Panel 6C: Avant-garde and Artist’s Books
Session 6 – July 3, 15:30 – 17:30
Russian Color Pedagogies: Training Chromatic Judgment
The history of color – told through scientific discovery, philosophy, art, technology and media – is certainly a global one. In its broadest aims, this paper asks: what is Russian color literacy? Considering publications from school primers to high-quality, high-cost arts volumes from the 19th-21st centuries, this paper will provide a brief overview of the typology of color theories published in Russia and highlight the influence and exchange of those theories and histories with the West. In its more particular sets of case studies, this paper will seek to (re)situate the revolutionary color manual published by Mikhail Matiushin (Spravochnik po tsvetu, 1932), based on both his works in his Visiology Center (Zor-ved) and application in courses at GINKhuK, within both the spectrum of pedagogies of color and as refracted through Mikhail Karasik’s book and exhibition project, Color is Optics (Tsvet – optika, 2015) and Komar and Melamid’s color projects as instantiated between 1976 and 1997. Color literacy, materialized first in the book, provides a mobile architecture for forming both trained judgement and its pragmatic applications, including the parodic and subversive coloring of late Soviet nonconformist art for the western art market. In an extended exploration of twentieth century color training, this paper will seek to articulate the particular problems intrinsic in translating color to the printed page (in word and image) as the historical signification of this optic, material, and metaphorical experience shifts within ideological and commercial marketplaces.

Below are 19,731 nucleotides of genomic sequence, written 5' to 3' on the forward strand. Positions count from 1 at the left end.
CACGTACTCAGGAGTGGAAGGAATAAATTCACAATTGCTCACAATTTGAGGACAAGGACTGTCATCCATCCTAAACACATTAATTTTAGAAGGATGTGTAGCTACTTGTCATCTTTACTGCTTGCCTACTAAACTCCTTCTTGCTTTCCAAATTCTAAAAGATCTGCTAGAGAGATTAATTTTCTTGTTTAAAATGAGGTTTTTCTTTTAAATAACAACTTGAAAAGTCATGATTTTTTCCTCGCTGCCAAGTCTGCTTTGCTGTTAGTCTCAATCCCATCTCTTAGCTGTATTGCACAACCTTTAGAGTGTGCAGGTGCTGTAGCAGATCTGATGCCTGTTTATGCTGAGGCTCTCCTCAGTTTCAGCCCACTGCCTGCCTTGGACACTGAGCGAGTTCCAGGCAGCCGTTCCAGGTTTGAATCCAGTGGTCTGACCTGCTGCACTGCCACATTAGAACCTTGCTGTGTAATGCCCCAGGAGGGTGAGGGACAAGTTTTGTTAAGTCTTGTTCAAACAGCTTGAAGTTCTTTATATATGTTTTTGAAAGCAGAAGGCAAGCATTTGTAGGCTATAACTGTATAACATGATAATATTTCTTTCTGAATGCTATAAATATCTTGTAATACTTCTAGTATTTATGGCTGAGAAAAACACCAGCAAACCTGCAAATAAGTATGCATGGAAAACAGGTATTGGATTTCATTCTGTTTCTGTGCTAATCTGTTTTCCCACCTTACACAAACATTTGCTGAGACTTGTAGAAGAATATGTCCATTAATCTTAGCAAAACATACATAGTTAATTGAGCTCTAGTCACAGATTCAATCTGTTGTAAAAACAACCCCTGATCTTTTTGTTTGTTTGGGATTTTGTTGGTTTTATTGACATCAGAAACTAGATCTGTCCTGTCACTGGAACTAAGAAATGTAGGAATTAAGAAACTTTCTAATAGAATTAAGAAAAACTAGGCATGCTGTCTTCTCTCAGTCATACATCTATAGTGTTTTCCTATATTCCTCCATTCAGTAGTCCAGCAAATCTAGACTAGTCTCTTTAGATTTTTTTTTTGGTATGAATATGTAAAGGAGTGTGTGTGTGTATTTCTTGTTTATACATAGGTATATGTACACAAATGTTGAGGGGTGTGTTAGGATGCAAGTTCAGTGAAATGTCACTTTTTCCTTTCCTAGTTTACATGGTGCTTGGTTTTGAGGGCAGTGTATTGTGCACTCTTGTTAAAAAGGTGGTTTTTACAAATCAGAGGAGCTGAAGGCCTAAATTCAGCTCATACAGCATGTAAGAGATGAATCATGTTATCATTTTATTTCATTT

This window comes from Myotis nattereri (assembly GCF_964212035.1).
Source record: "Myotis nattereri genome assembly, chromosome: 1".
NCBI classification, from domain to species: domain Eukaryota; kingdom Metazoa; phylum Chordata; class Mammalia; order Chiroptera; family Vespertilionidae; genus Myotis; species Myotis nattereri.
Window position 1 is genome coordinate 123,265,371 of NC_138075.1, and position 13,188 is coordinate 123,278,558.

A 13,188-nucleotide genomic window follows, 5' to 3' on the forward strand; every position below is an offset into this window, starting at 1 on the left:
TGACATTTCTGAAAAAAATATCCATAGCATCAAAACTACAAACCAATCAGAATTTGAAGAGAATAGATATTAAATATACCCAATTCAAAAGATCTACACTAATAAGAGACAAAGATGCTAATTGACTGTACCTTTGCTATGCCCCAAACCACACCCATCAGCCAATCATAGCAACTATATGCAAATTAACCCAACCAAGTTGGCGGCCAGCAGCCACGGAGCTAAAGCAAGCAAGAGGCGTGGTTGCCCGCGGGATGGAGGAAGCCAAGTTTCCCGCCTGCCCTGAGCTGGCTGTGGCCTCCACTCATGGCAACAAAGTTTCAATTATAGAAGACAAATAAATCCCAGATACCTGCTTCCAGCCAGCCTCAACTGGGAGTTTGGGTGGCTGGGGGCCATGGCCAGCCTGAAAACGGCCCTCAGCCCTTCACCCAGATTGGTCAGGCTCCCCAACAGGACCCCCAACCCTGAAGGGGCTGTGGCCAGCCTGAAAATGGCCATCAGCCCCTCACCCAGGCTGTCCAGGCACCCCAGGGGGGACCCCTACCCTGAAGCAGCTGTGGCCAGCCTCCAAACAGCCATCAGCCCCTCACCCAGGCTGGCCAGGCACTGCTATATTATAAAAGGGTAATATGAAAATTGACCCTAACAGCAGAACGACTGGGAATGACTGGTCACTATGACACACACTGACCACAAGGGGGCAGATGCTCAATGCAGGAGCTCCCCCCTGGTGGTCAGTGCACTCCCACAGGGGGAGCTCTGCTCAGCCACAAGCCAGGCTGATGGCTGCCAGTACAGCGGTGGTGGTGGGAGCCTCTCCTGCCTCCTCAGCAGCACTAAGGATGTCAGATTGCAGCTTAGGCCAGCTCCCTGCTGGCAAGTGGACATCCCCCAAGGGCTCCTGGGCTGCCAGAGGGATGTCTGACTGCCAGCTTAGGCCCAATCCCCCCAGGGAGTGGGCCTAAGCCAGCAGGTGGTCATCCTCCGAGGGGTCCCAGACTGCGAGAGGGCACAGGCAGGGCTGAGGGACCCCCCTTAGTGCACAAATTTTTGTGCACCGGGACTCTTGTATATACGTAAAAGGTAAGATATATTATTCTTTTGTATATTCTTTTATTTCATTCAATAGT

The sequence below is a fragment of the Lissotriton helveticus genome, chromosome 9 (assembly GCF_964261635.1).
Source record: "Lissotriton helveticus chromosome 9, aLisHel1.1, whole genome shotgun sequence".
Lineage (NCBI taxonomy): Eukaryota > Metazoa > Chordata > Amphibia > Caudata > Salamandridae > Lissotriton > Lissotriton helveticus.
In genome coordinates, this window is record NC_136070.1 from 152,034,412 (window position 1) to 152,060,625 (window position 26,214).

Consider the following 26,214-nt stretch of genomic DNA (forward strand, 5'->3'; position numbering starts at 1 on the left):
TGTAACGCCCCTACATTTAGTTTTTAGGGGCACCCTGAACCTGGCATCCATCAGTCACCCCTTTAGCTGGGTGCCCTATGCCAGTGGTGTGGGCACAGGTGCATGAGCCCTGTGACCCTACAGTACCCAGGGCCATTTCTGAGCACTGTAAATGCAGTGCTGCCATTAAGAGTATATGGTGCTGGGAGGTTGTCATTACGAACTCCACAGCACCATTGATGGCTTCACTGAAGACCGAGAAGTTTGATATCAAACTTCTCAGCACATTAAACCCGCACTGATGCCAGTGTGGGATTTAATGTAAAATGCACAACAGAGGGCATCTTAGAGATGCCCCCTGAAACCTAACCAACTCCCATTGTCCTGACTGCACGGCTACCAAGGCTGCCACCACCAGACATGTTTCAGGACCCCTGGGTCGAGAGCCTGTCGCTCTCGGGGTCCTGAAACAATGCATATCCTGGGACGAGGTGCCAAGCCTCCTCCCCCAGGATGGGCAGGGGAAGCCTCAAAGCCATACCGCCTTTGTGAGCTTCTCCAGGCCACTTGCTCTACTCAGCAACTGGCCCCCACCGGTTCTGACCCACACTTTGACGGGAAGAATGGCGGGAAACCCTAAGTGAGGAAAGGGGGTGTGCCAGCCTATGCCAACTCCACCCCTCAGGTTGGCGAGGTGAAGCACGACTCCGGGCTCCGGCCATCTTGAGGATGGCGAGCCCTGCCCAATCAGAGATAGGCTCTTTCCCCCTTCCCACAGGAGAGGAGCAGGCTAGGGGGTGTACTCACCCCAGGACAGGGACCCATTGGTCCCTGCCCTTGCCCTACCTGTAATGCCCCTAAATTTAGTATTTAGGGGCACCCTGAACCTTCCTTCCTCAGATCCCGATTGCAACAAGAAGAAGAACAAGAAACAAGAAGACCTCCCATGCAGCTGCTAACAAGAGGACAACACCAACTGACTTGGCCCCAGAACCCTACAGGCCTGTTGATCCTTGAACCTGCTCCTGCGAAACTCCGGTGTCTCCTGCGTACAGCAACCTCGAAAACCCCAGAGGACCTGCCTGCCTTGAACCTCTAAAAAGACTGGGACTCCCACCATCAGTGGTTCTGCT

Katherine M. H. Reischl is an assistant professor in the Department of Slavic Languages and Literatures at Princeton University. Her work focuses on twentieth-century Russian literature, art, and culture, with particular attention paid to the relationship between text and image. Her first book, Photographic Literacy: Cameras in the Hands of Russian Authors (Cornell University Press, 2018), explores the intersection of photography and writing in the texts of author-photographers. She is currently working on a new project dedicated to the intermedial exploration of color and color technologies in the 20th century, focused largely on the late Soviet period. It is tentatively titled, Beyond Red: Soviet and Post-Soviet Color. She teaches courses on media theory, 20th century Russian literature, urban studies, and photography.